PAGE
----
Drinking Coffee Could Help Cut Your Risk of Dementia

Is a cup or two a necessary part of your day? A new study shows your caffeine habit may come with health benefits.


A new study shows that caffeine intake in older women may lead to a lower risk of dementia diagnosis. Conducted by Dr. Ira Driscoll, of the University of Wisconsin-Milwaukee, and a team of researchers, the study was designed to determine whether caffeine could delay or assist in preventing dementia and cognitive decline. Data was gathered over 10 years from a participant group of approximately 6,500 women (ages of 65-80) from the Women's Health Initiative Memory Study (WHIMS). The research team's findings suggest that drinking over 261 milligrams of caffeine (about three 8-oz cups of coffee with 95 mg of caffeine) reduces the risk of dementia by 36 percent. Every reason to have that third cup.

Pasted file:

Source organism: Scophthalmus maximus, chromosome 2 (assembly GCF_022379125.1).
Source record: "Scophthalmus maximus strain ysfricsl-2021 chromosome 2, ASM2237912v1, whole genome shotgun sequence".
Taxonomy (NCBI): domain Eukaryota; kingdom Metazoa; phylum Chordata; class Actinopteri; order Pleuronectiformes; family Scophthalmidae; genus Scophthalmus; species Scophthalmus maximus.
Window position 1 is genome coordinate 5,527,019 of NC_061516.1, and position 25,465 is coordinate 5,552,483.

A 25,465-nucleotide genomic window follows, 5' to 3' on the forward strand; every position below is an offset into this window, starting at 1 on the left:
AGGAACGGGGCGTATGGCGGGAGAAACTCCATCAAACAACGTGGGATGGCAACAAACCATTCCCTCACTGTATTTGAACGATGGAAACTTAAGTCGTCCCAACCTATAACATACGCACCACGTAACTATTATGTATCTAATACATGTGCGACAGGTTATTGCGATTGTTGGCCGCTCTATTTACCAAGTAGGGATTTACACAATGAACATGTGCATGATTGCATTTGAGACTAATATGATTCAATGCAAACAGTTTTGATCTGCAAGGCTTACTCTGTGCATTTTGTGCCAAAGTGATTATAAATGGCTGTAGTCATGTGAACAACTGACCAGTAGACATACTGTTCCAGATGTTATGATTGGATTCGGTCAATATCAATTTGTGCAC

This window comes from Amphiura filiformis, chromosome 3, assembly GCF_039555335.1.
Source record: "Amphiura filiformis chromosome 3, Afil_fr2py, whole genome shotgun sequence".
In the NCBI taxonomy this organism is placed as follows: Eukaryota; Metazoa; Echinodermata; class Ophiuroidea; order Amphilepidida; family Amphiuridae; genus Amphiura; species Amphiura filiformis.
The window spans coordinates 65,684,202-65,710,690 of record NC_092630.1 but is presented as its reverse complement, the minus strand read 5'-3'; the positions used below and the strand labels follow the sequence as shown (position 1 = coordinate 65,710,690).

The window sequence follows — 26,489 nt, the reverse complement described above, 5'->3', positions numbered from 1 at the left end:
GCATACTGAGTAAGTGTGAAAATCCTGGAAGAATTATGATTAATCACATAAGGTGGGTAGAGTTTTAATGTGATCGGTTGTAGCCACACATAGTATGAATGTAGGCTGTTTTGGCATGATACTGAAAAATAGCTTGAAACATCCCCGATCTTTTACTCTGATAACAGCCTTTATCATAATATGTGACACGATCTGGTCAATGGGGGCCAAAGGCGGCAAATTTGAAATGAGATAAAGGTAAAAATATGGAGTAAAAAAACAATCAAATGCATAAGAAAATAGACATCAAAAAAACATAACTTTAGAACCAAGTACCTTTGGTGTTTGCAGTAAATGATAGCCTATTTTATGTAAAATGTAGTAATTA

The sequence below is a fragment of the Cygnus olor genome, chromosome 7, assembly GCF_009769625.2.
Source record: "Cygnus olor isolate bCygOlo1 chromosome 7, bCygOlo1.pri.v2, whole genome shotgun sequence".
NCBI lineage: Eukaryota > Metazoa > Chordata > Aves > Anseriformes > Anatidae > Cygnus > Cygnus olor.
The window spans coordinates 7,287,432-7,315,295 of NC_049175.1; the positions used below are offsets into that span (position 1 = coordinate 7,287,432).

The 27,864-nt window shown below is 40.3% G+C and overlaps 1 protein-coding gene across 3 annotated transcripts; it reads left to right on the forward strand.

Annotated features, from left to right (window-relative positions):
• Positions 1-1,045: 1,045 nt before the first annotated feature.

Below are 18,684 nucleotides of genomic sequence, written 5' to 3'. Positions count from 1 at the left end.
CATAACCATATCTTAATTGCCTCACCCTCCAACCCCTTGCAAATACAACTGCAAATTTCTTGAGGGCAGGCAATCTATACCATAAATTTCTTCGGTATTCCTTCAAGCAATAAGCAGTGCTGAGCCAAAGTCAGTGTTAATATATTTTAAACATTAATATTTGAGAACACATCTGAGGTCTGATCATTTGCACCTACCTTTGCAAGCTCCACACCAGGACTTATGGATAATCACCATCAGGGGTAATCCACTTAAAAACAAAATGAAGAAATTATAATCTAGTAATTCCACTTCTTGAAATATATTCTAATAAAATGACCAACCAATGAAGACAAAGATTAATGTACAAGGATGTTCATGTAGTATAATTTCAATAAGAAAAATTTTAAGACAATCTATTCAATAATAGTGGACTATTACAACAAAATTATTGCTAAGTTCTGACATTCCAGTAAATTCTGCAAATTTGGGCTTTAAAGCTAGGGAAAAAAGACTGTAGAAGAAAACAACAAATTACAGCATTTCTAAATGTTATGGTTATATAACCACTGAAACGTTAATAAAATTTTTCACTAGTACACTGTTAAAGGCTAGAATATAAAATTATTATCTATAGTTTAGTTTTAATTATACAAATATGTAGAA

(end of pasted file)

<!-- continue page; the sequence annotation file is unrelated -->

(READY for a coffee? Read about this new French Press that's changing coffee drinking) 


Previous studies have reported that the psychostimulant properties of caffeine may reduce cognitive decline in older women who had no signs of dementia. One drawback of this new study is that coffee consumption data was recorded by the participants rather than monitored in a controlled, laboratory environment. But for now, go ahead have another cup. The contribution of coffee to your health and longevity might not be definitively proven but it certainly adds pleasure to your daily routine.


How about a cold-brew coffee? Learn how to brew this coffee shop-treat that's easy to make at home:


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